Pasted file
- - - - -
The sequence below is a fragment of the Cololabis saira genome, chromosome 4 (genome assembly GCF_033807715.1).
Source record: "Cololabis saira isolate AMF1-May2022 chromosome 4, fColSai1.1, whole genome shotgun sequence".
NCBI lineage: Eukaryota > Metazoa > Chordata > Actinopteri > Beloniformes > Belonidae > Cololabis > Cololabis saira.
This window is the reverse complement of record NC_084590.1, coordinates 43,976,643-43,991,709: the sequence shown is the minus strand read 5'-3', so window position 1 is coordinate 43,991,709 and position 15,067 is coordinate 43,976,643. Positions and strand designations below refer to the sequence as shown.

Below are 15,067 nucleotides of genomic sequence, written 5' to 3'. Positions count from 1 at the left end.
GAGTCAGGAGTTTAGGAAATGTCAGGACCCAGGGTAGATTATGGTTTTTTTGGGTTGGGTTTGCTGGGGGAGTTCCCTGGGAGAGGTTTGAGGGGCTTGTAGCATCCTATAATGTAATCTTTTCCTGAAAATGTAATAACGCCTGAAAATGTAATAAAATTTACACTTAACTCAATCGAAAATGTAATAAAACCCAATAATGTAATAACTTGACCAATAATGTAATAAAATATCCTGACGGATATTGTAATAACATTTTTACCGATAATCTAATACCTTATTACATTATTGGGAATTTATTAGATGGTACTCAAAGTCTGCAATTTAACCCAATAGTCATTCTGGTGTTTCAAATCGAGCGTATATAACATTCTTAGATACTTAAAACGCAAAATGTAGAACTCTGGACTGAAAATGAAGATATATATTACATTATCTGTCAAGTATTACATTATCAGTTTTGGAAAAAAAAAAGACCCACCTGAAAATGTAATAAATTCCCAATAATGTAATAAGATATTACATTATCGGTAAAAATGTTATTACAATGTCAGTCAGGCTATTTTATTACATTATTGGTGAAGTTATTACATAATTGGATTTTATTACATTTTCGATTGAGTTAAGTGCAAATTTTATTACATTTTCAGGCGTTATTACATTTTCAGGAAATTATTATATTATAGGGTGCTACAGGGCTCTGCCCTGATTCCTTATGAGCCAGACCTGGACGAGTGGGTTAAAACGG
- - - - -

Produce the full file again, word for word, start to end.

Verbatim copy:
The sequence below is a fragment of the Cololabis saira genome, chromosome 4 (genome assembly GCF_033807715.1).
Source record: "Cololabis saira isolate AMF1-May2022 chromosome 4, fColSai1.1, whole genome shotgun sequence".
NCBI lineage: Eukaryota > Metazoa > Chordata > Actinopteri > Beloniformes > Belonidae > Cololabis > Cololabis saira.
This window is the reverse complement of record NC_084590.1, coordinates 43,976,643-43,991,709: the sequence shown is the minus strand read 5'-3', so window position 1 is coordinate 43,991,709 and position 15,067 is coordinate 43,976,643. Positions and strand designations below refer to the sequence as shown.

Below are 15,067 nucleotides of genomic sequence, written 5' to 3'. Positions count from 1 at the left end.
GAGTCAGGAGTTTAGGAAATGTCAGGACCCAGGGTAGATTATGGTTTTTTTGGGTTGGGTTTGCTGGGGGAGTTCCCTGGGAGAGGTTTGAGGGGCTTGTAGCATCCTATAATGTAATCTTTTCCTGAAAATGTAATAACGCCTGAAAATGTAATAAAATTTACACTTAACTCAATCGAAAATGTAATAAAACCCAATAATGTAATAACTTGACCAATAATGTAATAAAATATCCTGACGGATATTGTAATAACATTTTTACCGATAATCTAATACCTTATTACATTATTGGGAATTTATTAGATGGTACTCAAAGTCTGCAATTTAACCCAATAGTCATTCTGGTGTTTCAAATCGAGCGTATATAACATTCTTAGATACTTAAAACGCAAAATGTAGAACTCTGGACTGAAAATGAAGATATATATTACATTATCTGTCAAGTATTACATTATCAGTTTTGGAAAAAAAAAAGACCCACCTGAAAATGTAATAAATTCCCAATAATGTAATAAGATATTACATTATCGGTAAAAATGTTATTACAATGTCAGTCAGGCTATTTTATTACATTATTGGTGAAGTTATTACATAATTGGATTTTATTACATTTTCGATTGAGTTAAGTGCAAATTTTATTACATTTTCAGGCGTTATTACATTTTCAGGAAATTATTATATTATAGGGTGCTACAGGGCTCTGCCCTGATTCCTTATGAGCCAGACCTGGACGAGTGGGTTAAAACGG